Ruhlman certainly has prettier hair than you do (and, um..., more of it), but:

I learn more practical stuff here than on any other food blog, and I appreciate the personal attention you've given to my trivial food problems (although you made fun of the shape of my pizzas, and pointed out that Puerto Rico can never have a history of bread).

You're right on both counts.

The closest thing I've come to sous vide is wearing a condom 30 years ago (I've been monogamous since then), and I didn't like that.


I love Ruhlman too, by the way.

jo said...

We haven't heard much of dear Trent lately. i she still part of the fold or has he moved on to bigger things having learned form the master?
Never in my life had I heard of so many supposed food allergies until i started teaching cooking. There are the usual suspects, but I have some who can't touch eggs, can't be in the room with citrus (made them nauseous and break out in hives), since we are in a pretty Jewish city we always ask if we can cook with pork products as part of our enrollment procedure. One mother answered sure, bacon and pancetta are fine, but no pork chops. Huh??! Bacon. the great equalizer. There are people who have decided they are lactose intolerant but are willing to dump soy milk into everything as a replacement. GOOD GOD, have you ever TASTED a chowder made with soy milk?
Then I get the kids who don't want to add an ingredient to the recipe. I'm allergic to mustard, I can't have onions I blow up. It - never - ends.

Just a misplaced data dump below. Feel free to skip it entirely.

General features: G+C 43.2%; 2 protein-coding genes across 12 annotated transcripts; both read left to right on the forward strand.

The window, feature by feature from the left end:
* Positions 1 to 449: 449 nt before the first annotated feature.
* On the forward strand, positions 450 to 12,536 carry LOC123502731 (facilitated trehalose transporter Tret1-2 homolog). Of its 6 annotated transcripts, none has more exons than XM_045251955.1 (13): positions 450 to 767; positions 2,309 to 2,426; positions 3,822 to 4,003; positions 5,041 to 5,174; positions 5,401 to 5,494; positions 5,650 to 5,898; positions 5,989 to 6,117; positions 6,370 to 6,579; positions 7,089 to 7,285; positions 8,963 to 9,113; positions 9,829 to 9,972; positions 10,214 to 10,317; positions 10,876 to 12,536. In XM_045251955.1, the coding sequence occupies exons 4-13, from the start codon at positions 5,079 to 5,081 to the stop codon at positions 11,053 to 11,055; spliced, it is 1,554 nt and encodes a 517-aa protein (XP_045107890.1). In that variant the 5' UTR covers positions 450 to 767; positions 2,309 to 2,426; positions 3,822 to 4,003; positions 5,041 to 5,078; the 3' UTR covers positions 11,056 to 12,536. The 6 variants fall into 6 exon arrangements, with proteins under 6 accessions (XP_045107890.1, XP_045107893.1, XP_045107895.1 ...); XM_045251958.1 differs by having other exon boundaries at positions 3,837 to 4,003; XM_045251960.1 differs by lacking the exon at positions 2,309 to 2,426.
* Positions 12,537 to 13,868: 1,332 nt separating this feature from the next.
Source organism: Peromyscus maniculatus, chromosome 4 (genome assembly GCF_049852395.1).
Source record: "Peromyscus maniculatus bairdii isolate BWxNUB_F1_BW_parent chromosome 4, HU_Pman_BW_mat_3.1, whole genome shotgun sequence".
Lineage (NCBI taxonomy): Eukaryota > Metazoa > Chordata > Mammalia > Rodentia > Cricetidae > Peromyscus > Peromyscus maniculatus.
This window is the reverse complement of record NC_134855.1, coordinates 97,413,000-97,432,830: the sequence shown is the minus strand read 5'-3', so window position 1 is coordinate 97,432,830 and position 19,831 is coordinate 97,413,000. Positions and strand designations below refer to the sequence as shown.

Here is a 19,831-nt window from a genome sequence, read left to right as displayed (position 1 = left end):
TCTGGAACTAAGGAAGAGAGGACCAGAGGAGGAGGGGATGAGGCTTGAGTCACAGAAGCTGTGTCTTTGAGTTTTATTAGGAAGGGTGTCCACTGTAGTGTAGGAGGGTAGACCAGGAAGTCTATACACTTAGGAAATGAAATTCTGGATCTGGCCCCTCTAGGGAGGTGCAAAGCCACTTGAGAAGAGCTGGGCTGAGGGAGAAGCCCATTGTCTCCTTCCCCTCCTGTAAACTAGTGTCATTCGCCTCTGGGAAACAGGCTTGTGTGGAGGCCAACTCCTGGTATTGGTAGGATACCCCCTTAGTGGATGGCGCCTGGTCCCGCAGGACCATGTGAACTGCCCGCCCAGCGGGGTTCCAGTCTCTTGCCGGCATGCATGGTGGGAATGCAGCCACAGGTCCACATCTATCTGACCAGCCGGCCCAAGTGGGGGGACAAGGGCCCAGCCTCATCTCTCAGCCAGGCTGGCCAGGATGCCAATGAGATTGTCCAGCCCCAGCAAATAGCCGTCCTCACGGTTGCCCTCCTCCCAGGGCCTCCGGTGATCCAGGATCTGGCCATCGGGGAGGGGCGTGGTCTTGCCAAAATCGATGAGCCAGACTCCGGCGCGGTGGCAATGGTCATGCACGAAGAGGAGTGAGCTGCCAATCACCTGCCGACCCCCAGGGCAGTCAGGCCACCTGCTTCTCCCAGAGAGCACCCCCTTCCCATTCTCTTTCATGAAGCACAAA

Have a great Thanksgiving....***and appropriately the word verification is PORK!

Tags said...

Back in the good old days, a Smithfield ham meant it was fed peanuts and cured for a year and a day.

Now, the day after 6 months passes from the first application of salt, it's in the supermarket.

Good to see somebody keeping the old traditions alive.

Nancy Heller said...

Bob - I know of two people who are allergic to pork. One found this out when she had severe reactions to contact lens solutions - they are made with pork-based ingredients! The other gets a bad anaphalaptic reaction if she eats too much (she can tolerate a little).

I know it sounds goofy, but as is often said in the food biz - "it is what it is." And - I don't for a minute believe that people don't say allergy when that isn't at all the case - which makes it that much harder for the people with real allergies/sensitivities.

Missed you lately - have a Happy Thanksgiving!

Bob del Grosso said...


"GOOD GOD, have you ever TASTED a chowder made with soy milk?"

No, and as a matter of fact, I've never even considered the idea. Now that I have, I think I'm going to be ill.

In the specific case I mentioned in the post the person who said she was allergic to pork later revealed that she practiced Kashrut. I assumed that the latter was the real reason for her not wanting pork, but really I don't know. I suppose I should be more open to people who claim allergies to things that my kid's internationally famous allergist at Columbia University says are not allergens. But like most people, I'm susceptible to the opinions of minted authority. :-(

Happy Thanksgiving back to you and to All!

jhenrysmith said...

this site is amazing. don't kid yourself for one minute...thank you for the inspiration.

boberica said...

Happy Thanksgiving, have a great day!
The current charcuterie looks fantastic. I have a question about Lonini(o). How diferent is this recipe from Lonza?
I'm generally in the habit of using something like pork loin fresh in the kitchen, but if there are some neat recipes that the cured product lends itself to, I'd be excited to try....

Linda said...

Happy Thanksgiving! And I love your blog. Do not stop. Don't worry about Ruhlman because you offer much that he does not. And I like your sense of humor.

And when it comes to blogs, I'm the biggest slacker these days....